On the other hand, even in case a ‘functioning supervision’ (mentioned in the earlier paragraphs) exists, evaluating a design’s inclusivity poses a yet another dispute. However, in universal design, as within any specialty, certain principles serve as guidelines, leading in the navigation of key points necessary for achieving at least partial fulfillment of its goals.

universal design
Japan National Stadium

With that being said, the 7 principles formulated initially by a team of architects, product designers, and engineers at North Carolina State University’s Center for Universal Design, prioritize inclusivity by ensuring that designs are equitable (1), flexible (2), intuitive (3), and perceptible (4) to users of all abilities. They aim to minimize physical effort (6), tolerate errors (5), and provide adequate size and space (7) for approach and use, ultimately creating solutions that are accessible and usable by everyone, regardless of their age, disability, or other characteristics.

Both the stated challenges as well as the principles that can help navigate and evaluate the decision-making processes highlight the importance of awareness and advocacy about the transformative power of design, especially within the context of universality and inclusivity. The design has the potential to pave the way for a more equitable and healthy future, as it possesses an exclusive ability to open doors—both metaphorically and literally—to new possibilities for all individuals, irrespective of their abilities or limitations.

As we navigate the complexities of urbanization, universal design remains an indispensable tool for creating environments that truly leave no one behind as it surpasses the traditional boundaries of architecture and design and penetrates into a wide range of disciplines like IT, education, healthcare, transportation, urban planning, product design, as well as digital design.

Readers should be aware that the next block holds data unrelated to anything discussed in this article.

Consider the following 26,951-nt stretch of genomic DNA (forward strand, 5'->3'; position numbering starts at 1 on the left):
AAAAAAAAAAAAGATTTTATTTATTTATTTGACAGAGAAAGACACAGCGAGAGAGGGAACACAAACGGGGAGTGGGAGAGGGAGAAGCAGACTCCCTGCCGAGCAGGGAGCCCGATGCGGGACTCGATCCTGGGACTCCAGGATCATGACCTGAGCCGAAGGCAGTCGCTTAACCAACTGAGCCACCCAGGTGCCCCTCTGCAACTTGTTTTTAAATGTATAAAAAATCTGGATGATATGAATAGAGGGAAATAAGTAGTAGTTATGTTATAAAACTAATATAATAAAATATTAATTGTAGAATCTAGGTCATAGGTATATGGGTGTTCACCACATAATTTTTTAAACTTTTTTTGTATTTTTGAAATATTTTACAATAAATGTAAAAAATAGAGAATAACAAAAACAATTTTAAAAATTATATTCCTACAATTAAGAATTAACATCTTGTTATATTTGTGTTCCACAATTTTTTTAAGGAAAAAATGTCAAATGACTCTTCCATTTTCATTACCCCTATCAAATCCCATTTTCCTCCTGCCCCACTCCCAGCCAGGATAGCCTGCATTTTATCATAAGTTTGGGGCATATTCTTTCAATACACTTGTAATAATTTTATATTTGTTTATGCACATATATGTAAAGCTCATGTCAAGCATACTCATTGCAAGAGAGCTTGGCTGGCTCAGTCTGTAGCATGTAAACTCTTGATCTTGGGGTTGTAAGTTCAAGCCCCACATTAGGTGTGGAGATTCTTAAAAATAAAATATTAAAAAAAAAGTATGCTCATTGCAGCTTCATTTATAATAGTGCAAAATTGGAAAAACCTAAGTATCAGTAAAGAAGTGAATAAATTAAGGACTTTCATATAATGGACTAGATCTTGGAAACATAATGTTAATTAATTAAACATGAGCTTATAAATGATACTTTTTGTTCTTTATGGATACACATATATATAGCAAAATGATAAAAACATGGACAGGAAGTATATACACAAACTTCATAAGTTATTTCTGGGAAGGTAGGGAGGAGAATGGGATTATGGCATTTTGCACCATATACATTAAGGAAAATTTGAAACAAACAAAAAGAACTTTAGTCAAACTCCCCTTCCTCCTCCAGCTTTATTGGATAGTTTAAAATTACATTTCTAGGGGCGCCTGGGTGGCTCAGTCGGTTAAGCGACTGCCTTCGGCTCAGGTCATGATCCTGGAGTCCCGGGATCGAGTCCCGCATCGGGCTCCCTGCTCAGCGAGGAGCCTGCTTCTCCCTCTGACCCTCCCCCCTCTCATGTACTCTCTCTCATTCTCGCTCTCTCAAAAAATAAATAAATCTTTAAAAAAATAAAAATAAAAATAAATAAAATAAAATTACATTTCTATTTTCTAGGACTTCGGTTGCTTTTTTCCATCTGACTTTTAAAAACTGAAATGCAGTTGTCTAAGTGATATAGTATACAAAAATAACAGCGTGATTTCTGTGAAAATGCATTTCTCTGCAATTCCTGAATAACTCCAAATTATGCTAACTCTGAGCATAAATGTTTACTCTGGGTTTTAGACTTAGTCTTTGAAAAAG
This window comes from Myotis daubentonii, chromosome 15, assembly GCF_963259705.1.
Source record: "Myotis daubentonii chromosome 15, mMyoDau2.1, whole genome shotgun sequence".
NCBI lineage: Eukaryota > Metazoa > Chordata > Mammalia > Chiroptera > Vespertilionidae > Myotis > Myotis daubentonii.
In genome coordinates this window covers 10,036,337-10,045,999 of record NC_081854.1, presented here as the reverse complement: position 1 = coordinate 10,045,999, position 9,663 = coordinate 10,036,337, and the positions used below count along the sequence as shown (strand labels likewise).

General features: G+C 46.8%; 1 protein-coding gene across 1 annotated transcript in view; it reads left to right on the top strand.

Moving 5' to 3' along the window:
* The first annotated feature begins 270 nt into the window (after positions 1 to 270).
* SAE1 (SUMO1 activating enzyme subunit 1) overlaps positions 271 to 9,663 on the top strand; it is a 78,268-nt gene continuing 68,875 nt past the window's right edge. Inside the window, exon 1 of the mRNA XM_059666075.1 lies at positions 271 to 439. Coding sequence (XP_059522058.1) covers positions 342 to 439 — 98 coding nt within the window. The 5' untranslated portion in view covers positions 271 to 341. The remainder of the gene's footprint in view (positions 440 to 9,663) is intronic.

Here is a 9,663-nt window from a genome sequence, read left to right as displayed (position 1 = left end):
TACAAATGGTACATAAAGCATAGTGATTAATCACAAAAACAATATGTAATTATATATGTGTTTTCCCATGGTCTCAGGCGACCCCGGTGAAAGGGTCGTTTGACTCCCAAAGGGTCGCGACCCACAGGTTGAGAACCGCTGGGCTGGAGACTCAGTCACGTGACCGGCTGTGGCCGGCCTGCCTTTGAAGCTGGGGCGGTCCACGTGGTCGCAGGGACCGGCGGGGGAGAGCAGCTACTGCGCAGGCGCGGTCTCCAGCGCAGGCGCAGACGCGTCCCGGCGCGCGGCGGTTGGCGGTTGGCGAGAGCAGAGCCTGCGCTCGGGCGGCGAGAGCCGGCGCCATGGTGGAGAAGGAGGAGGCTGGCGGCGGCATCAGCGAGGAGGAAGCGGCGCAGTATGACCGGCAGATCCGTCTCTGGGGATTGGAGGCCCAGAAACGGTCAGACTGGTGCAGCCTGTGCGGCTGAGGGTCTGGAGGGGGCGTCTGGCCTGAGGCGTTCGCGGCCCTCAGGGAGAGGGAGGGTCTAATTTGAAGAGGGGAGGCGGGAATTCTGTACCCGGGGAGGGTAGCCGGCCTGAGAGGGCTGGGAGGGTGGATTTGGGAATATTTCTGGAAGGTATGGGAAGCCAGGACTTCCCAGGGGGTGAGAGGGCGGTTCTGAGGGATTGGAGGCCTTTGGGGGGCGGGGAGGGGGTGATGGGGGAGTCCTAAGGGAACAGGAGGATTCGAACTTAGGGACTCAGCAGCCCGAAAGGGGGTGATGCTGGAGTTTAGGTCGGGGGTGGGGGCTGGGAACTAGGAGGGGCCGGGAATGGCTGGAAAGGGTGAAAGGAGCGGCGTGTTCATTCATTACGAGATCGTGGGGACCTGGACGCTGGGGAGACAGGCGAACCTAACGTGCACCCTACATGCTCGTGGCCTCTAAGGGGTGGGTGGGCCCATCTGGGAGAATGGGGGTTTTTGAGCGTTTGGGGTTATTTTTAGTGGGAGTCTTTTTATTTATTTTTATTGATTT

Returning to the idea of awareness on smaller scale, product design plays an essential role in coming one step closer to approaching the necessary inclusive environments. However, the truth has it even the simplest objects that might appear to an ordinary eye as ‘well-designed’ often prove to be exclusive or challenging for individuals with different abilities. As highlighted in the article “Building a Business Case for Universal Design,” standard design elements such as keyboards and web browsers can pose significant barriers for people with limited arm mobility or those reliant on assistive technologies.

Let us consider an object as humble as a door handle. While seemingly mundane, its design can either facilitate or impede accessibility for various users. Mishra’s example underscores this point eloquently. Positioned at a fixed height, door handles may not cater adequately to individuals of different statures or those with mobility impairments. However, the implementation of automatic gates eliminates such barriers, offering a universally accessible solution that benefits all users.